Re: [(repost) git Patch 1/1] avoid IRQ0 ioapic pin collision
From: Eric W. Biederman
Date: Tue May 02 2006 - 02:24:58 EST
"Brown, Len" <len.brown@xxxxxxxxx> writes:
>>The original IRQ (on x86) was simply the enumeration of the input
>>pins on the pair of i8259 interrupt controllers.
> The IOAPIC was originally supported by MPS before ACPI.
> MPS used IRQ to describe the ISA inputs to IOAPICs too,
> and PIRQ to describe the PCI inputs.
> Linux (wisely, IMHO) simply used IRQ to refer to an interrupt pin,
> no matter where it is.
>>The ACPI global system interrrupts is the enumeration of the input
>>pins on the ioapics in the system.
>>Therefore the GSI number is the IRQ number, by definition.
> IRQ, as the term is now used in Linux, means "something to do
> with a specific interrupt". So yes, a GSI is an IRQ,
> so is an interrupt vector, so is an interrupt handler,
> so is an MSI, an interrupt controller pin,
> and any number of various structures and handlers
> where these items have "something to do with a specific interrupt".
> If you have a more precise definition of IRQ in Linux,
> by all means lets hear it; and lets compare the code to the definition
> and see if we can make them match.
IRQ is an interrupt request, from a device.
Currently they can come in over a pin, or over a packet.
IRQs at the source can be shared.
For an IRQ number it is just an enumeration of interrupt sources.
Ideally in a stable manner so that the assigned number does not
depend on compile options, or which version of the kernel you
>>However GSI is not a complete enumeration because it does not list
>>MSI interrupt sources, and in general can not list MSI interrupt
> I agree, the term GSI doesn't comprehend MSIs, nor should it.
> The ACPI spec allows the platform to tell the OS that it should
> not enable MSI on a particular box.
> The ACPI spec allows the OS to tell the platform that it supports MSI.
> But, the specification and operation of MSI is completely outside of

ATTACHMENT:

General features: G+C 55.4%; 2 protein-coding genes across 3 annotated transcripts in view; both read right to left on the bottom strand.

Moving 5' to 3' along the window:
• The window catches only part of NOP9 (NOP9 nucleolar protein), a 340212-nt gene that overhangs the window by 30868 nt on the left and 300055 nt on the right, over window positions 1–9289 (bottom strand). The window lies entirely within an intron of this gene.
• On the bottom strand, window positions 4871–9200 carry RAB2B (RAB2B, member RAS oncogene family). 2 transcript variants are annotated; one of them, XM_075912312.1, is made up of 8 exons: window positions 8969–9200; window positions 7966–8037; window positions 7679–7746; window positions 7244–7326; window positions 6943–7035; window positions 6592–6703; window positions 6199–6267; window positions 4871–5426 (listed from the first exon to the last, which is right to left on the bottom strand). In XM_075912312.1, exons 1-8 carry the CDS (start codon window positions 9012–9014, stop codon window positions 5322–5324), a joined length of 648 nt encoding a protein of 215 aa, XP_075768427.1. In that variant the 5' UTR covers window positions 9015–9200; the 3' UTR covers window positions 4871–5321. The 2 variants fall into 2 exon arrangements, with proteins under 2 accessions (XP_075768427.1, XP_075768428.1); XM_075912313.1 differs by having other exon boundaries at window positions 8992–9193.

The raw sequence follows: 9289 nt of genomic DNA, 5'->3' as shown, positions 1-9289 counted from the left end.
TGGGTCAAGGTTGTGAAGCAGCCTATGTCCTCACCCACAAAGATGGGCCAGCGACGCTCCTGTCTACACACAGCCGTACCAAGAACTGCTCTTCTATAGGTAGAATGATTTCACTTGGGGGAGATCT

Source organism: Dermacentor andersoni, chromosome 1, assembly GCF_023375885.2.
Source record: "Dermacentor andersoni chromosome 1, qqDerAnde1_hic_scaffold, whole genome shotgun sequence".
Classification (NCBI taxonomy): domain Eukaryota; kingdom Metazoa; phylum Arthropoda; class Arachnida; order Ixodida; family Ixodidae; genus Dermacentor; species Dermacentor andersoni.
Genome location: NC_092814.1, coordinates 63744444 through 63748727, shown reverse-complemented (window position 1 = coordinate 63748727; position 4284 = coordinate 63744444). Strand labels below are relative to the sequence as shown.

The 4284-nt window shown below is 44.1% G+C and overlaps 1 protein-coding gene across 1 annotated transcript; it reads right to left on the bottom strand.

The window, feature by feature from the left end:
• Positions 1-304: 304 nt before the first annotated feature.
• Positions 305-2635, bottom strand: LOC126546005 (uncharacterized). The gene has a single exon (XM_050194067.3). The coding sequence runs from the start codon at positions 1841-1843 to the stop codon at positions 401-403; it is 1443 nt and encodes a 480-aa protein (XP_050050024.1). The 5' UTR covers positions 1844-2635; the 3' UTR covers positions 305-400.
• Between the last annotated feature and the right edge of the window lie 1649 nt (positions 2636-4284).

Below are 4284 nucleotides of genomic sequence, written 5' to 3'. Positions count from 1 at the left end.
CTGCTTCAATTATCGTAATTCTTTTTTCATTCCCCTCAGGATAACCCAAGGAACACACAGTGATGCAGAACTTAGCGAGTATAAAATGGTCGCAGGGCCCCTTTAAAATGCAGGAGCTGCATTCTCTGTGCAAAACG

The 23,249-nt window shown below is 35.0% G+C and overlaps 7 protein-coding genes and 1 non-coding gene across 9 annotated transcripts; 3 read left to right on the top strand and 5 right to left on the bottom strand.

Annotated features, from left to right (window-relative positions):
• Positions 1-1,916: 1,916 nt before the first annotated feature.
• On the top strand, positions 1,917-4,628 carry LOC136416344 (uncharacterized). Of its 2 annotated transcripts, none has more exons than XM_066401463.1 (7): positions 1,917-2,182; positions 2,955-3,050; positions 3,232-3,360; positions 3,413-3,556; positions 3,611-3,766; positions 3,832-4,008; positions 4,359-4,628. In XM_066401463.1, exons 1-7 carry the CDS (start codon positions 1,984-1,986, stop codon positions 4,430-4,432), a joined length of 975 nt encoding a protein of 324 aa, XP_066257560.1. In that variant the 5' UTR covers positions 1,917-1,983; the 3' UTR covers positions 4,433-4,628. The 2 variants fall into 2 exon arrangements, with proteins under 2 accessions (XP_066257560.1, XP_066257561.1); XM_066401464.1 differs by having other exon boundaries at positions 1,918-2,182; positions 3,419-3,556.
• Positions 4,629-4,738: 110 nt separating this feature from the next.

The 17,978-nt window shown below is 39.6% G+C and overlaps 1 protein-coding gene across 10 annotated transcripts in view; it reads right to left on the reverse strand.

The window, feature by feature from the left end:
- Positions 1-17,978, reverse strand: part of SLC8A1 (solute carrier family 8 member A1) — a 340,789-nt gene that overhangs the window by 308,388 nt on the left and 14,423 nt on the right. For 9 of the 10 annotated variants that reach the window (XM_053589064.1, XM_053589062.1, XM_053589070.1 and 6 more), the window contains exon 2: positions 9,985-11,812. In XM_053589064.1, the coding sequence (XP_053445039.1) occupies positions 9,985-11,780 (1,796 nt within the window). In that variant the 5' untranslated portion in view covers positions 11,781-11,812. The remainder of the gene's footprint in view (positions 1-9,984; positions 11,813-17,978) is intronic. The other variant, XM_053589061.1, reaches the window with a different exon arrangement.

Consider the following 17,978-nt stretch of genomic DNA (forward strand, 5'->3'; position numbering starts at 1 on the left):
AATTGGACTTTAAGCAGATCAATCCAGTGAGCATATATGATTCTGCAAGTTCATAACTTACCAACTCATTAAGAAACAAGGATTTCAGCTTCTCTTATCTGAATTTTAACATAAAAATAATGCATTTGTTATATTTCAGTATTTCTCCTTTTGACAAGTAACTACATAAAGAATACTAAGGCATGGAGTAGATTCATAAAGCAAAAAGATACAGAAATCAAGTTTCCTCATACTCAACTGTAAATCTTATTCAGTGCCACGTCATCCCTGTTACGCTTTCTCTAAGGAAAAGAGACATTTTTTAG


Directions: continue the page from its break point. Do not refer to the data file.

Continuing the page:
> as it should be with a standard native hardware interface.
>> Further the term GSI is ACPI specific so it really
>> doesn't make sense outside of that context while irq does.
> I agree that GSI is a specific term with a single definition,
> and it should have a single use, based on that definition,
> in a context where that definition applies.
> Re: irq making sense
> Depends on the defintion, I suppose. I'm still looking for one
> that matches how Linux uses the term.
The global irq_desc array is the core of any definition.
That is how linux knows about irqs. Beyond that we ideally
have stable numbers across reboots, and recompiles, and hardware
addition and removal. Stable numbers are not really possible
but we can come quite close.
>>So the question is how do we solve the big system problem.
> Big systems are working today. The question is how to keep
> them working without overly complicating small systems.
Agreed. A better way to have put is how do we solve the problems
of big systems in a simple way.
>> We have more GSIs than interrupt vectors on a cpu, so a simple
>> 1-1 mapping will not work.
>> However as Natalie's patch showed many of the GSIs are not even
>> connected so if we only allocate vectors to GSIs that are
>> use we should not have a problem.
> Which patch does this refer to?
Sorry to be clear the irq compression code, that being fixed yet
again started this thread.
> We should never have had a problem with un-connected interrupt lines
> consuming vectors, as the vectors are handed out at run-time
> only when interrupts are requested by drivers.
Incorrect. By being requested by drivers I assume you mean by
request_irq. assign_irq_vector is called long before request_irq
and in fact there is currently not a call from request_irq to
assign_irq_vector. Look where assign_irq_vector is called in io_apic.c
I think there is a legitimate case for legacy edge triggered
interrupts to request a vector sooner, as there are so many races in
the enable/disable paths.
>> Some systems have more than 224 GSIs that are actually
>> connected to devices.
>> There are three possible ways to handle this case.
>> - Fail after we run out of vectors.
>> - Share a vector.
>> - Allow vectors of different cpus to handle different irqs.
>> The is the most elegant and scalable, and Natalie's suggestion.
> So here we allow the same vector to be used by different IOAPICS,
> or IOAPIC pins, but have them it directed to different CPUs
> who have per-cpu tables to vector to different devices?
> A practical workaround? Certainly.
> An elegant solution? No, that would require better hardware;-)
Agreed. But we lost elegant at the point of on demand assigning of
vectors to irqs.
> The problem with this workaround is going to be choose a policy
> of where to direct what, and how to move things if interrupts
> become un-balanced.
The directing problem already exists. In general an I/O apic can